K.S.A. 2011 Supp. 22-2502(a) states in pertinent part:
"(a) A search warrant shall be issued only upon the oral or written statement, including those conveyed or received by electronic communication, of any person under oath or affirmation which states facts sufficient to show probable cause that a crime has been or is being committed and which particularly describes a person, place or means of conveyance to be searched and things to be seized. Any statement which is made orally shall be either taken down by a certified shorthand reporter, sworn to under oath and made part of the application for a search warrant, or recorded before the magistrate from whom the search warrant is requested and sworn to under oath. Any statement orally
made shall be reduced to writing as soon thereafter as possible. If the magistrate is satisfied that grounds for the application exist or that there is probable cause to believe that they exist, the magistrate may issue a search warrant for the seizure of the following:
(1) Any things which have been used in the commission of a crime, or any contraband or any property which constitutes or may be considered a part of the evidence, fruits or instrumentalities of a crime under the laws of this state, any other state or of the United States. The term 'fruits' as used in this act shall be interpreted to include any property into which the thing or things unlawfully taken or possessed may have been converted."
McHaley sought and was granted a search warrant based on his belief that Rincon possessed firearms in violation of 18 U.S.C. § 922(g), which states in relevant part:
"(g) It shall be unlawful for any person— . . . . "(8) who is subject to a court order that— (A) was issued after a hearing of which such person received actual notice, and at which such person had an opportunity to participate; (B) restrains such person from harassing, stalking, or threatening an intimate partner of such person or child of such intimate partner or person, or engaging in other conduct that would place an intimate partner in reasonable fear of bodily injury to the partner or child; and (C) (i) includes a finding that such person represents a credible threat to the physical safety of such intimate partner or child; or (ii) by its terms explicitly prohibits the use, attempted use, or threatened use of physical force against such intimate partner or child that would reasonably be expected to cause bodily injury; . . . . . . . "to ship or transport in interstate or foreign commerce, or possess in or affecting commerce, any firearm or ammunition; or to receive any firearm or ammunition which has been shipped or transported in interstate or foreign commerce."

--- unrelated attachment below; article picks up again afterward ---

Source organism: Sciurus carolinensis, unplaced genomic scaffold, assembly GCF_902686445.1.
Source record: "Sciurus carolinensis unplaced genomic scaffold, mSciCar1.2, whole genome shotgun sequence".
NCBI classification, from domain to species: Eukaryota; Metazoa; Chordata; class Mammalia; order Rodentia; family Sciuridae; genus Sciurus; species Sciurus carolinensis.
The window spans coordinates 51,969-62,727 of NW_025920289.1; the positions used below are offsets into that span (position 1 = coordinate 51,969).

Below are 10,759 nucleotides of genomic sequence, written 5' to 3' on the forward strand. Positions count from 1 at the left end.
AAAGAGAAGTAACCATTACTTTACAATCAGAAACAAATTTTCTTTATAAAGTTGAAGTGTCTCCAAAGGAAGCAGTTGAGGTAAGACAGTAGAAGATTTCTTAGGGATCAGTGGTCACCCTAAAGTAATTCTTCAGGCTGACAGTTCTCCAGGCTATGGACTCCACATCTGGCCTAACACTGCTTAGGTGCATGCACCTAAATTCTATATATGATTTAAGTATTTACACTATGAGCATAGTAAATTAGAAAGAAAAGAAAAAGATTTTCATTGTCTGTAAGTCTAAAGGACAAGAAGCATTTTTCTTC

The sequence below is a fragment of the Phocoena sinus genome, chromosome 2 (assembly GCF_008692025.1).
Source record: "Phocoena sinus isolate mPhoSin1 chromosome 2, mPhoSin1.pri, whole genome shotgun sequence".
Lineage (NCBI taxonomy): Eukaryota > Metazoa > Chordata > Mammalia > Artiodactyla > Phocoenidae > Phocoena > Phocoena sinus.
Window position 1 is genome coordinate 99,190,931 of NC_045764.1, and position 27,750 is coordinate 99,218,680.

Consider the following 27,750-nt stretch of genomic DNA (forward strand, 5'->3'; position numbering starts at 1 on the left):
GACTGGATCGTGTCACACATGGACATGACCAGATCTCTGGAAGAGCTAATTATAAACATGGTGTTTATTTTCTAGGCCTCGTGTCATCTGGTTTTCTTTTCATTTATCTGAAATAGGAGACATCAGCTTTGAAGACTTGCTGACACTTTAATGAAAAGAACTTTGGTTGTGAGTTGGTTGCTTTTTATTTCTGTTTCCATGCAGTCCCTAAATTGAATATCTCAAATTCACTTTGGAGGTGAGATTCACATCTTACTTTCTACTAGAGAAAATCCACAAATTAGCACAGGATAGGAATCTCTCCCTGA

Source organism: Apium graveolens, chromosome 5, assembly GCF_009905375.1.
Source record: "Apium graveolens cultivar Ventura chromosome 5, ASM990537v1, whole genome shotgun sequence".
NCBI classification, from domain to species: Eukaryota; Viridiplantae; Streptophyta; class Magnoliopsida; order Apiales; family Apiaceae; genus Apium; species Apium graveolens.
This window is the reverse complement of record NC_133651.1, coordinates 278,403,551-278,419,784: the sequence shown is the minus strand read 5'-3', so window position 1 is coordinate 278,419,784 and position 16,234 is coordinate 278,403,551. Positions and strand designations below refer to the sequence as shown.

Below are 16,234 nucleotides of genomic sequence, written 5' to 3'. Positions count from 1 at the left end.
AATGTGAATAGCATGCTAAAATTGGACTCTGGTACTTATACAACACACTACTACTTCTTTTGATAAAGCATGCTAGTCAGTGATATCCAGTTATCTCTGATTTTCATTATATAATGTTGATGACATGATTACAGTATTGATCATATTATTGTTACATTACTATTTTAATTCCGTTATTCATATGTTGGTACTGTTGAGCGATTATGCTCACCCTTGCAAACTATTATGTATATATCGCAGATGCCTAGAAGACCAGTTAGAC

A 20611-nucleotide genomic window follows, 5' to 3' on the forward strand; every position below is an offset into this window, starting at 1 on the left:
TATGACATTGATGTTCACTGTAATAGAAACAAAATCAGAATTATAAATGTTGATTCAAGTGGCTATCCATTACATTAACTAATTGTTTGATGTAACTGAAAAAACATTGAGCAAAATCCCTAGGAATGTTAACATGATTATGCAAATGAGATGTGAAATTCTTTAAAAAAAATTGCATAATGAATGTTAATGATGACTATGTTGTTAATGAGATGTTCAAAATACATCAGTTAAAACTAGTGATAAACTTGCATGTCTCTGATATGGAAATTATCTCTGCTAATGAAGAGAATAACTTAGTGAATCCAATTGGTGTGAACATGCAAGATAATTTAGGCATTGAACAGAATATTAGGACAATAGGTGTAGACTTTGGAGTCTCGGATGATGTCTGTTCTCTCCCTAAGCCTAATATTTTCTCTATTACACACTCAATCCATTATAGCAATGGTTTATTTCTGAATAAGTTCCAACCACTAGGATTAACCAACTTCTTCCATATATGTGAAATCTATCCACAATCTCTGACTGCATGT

In Townsend, the defendant argued the federal district court should suppress the evidence obtained under a search warrant issued by a state court because the warrant was supported with input from a federal agency, alleged only federal violations, resulted only in a federal prosecution, but was executed solely by state officials. The court explained that a search warrant is valid—and evidence obtained under a warrant is lawfully obtained—if the "'warrant satisfies constitutional requirements and does not contravene any Rule-embodied policy designed to protect the integrity of the federal courts or to govern the conduct of federal officers.'" 394 F. Supp. at 748 (quoting United States v. Sellers, 483 F.2d 37, 43 [5th Cir. 1973]). Ultimately, the federal court agreed with Townsend and suppressed the evidence based on a violation of Rule 41(c) of the Federal Rules of Criminal Procedure:
"[T]he rule clearly contemplates that in cases such as the one at bar, where there is federal probable cause in the first instance, that there be federal participation and supervision of the undertaking. The standards are not 'merely blueprints of procedure for issuance of federal warrants.' (Sellers, at 44.) Rather, they are designed to protect the integrity of the federal police power by insuring some measure of control in purely federal matters to federal officers. If state officers were permitted to institute federal warrants without involving federal officers, they would be able to conduct federal investigations themselves. The unpredictable and certainly enormous, potential for abuse inherent in such an arrangement is manifest. Therefore, the warrant must fail on that basis.
"In addition, since the warrant is based on federal probable cause, it should be subject to all Rule 41 requirements, as suggested in Sellers, supra. The fact that Sellers, Brougher[, 19 F.R.D. 79 (W.D. Pa. 1956),] and Elliott, [210 F. Supp. 357 (D. Mass. 1962)], involved joint execution of the warrant does not furnish a meaningful basis of distinction. Admittedly, when federal officers participate, there is a stronger reason for application of federal rules. But the purpose of the federal rules is not simply to provide guidelines for the actions of federal officers. 'They prescribe standards for law enforcement' in federal cases (Rea v. U.S., 305 U.S. 214, 217, 76 S. Ct. 292, 294, 100 L. Ed. 233 (1955)); they are 'designed to protect the integrity of the federal courts.' (Sellers